HTC-Dream
Five years ago today, I was introduced to a phone that would change both my mobile world as well as the mobile landscape in Australia itself – the HTC Dream. Launching officially on Monday February 16th 2009, the HTC Dream (or the G1 as it was known in the US) was instantly a standout to me in what was a vastly different mobile landscape to what it is today.

In 2009, dumbphones ruled the Australian mobile market with smartphones limited to older PalmOS devices, Windows Mobile or a heavily feature hamstrung iPhone. At the time, the most popular mobile OS on the market was Symbian from Nokia.

When it launched, the HTC Dream was running the first public iteration of Android. It wasn’t anywhere near the polished operating system we know and love today, although features of the original interface designed by The Astonishing Tribe (TAT) — such as the swipe down notification panel which has been copied by at least one major OS manufacturer — remains the same.

The hardware was fairly decent in terms of what was going around at the time :

  • 3.2″ 320×240 resolution TFT screen
  • 528 MHz ARM 11 Qualcomm(MSM7201A) CPU with Adreno 130 GPU
  • 192 MB RAM
  • 256 MB ROM with microSD Card Slot
  • 3.15 MP Camera
  • Wi-Fi 802.11 b/g, Bluetooth v2.0 with A2DP, GPS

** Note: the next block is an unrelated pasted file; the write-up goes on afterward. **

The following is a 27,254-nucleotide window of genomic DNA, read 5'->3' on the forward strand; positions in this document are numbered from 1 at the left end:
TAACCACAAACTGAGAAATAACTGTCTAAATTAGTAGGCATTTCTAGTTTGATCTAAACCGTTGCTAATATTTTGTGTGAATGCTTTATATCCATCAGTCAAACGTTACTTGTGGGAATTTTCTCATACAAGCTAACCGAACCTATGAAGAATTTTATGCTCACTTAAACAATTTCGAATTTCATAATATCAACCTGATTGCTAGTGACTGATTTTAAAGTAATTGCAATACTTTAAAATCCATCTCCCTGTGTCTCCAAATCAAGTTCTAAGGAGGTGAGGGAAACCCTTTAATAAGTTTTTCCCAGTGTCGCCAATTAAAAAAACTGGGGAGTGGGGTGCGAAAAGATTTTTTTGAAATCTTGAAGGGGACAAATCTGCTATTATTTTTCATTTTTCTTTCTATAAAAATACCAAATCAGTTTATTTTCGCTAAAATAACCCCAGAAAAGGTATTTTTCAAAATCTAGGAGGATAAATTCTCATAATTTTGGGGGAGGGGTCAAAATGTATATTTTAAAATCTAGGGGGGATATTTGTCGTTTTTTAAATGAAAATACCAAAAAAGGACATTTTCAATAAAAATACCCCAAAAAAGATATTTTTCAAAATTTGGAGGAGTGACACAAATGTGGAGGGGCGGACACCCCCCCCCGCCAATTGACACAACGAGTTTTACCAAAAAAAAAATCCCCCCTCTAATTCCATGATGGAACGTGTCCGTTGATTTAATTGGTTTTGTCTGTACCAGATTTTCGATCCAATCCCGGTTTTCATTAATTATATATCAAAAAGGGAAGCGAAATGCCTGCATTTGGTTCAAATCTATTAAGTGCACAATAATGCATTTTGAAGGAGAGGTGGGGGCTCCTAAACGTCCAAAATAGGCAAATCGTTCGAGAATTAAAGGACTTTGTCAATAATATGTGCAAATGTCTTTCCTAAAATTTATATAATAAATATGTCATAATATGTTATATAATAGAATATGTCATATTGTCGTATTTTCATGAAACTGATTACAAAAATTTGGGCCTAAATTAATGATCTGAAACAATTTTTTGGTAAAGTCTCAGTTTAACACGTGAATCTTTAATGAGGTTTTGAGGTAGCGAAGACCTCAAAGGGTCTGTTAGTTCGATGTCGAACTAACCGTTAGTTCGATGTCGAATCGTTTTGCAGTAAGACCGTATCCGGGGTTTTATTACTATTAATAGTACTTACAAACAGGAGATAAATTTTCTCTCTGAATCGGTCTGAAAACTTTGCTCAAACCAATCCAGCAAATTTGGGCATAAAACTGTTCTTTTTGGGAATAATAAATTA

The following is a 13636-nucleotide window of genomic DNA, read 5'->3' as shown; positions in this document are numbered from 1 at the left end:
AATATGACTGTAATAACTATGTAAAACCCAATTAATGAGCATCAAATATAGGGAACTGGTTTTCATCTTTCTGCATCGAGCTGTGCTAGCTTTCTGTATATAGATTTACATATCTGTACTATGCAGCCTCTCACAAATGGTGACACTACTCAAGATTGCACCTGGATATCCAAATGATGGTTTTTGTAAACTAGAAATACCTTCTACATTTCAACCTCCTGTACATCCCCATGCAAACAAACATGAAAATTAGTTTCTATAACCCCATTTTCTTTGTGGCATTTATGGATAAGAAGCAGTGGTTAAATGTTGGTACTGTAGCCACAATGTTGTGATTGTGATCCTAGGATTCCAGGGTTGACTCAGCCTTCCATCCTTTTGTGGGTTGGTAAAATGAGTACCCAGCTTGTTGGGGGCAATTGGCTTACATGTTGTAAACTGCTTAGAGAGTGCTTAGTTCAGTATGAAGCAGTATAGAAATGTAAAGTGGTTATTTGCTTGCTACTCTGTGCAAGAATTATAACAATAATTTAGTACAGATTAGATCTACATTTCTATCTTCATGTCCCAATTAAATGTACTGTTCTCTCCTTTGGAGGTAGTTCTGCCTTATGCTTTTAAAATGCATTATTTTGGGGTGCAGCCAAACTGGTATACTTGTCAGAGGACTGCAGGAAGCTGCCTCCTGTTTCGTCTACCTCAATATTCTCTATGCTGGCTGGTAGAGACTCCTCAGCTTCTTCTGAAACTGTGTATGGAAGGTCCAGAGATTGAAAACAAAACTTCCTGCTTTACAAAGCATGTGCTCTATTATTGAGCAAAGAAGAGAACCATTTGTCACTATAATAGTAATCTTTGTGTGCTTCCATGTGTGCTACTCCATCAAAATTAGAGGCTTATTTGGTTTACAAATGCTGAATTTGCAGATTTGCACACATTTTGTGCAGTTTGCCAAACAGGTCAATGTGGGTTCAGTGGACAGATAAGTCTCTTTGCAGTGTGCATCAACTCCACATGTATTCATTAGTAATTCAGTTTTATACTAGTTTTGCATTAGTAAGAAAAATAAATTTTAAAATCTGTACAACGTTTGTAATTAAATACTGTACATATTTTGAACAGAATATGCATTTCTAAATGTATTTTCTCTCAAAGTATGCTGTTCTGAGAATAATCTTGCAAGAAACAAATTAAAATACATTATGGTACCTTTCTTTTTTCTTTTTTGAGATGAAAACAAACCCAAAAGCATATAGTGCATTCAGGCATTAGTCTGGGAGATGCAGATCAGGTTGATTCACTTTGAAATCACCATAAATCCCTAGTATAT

• 2100MHz HSDPA, 7.2 Mbps; HSUPA 2 Mbps
  • Li-Ion 1150 mAh battery
    • Stand-by Time : Up to 406 hours
    • Talk time Up to 5 h 20 min
  • Hardware Keyboard and Trackball
  • 117.7×55.7×17.1mm @ 158 grams

But it was this phone that made me really love Android, the keyboard and trackball are things I loved about the phone and the ability to download apps from a centralised point – then known as the Android Market – was amazing to me, having hunted through sites for PalmOS apps and Windows Mobile apps previously.

android-market

Although the Android Market was a fairly small affair with something in the region of 2,300 apps in the Market in March of 2009, this has grown substantially to currently offering over 1 Million Apps. Android even beat Apple’s App Store to the 1 Million App mark in July last year.

While the ability to purchase Apps from Google Play is common these days, for a full year after launch owners of the HTC Dream on Optus were unable to purchase apps from the Android Market. This was despite Vodafone and Telstra offering this ability to their customers using later Android handsets from around June 2009. Finally, in March 2010 Optus Tweeted :

https://twitter.com/Optus/status/11062812547

When Android was first released, the concept of OS updates was still relatively new, but it’s something we all expect now and as with many updates that Android owners have waited for since the release, the update to Cupcake was no different.

Android Cupcake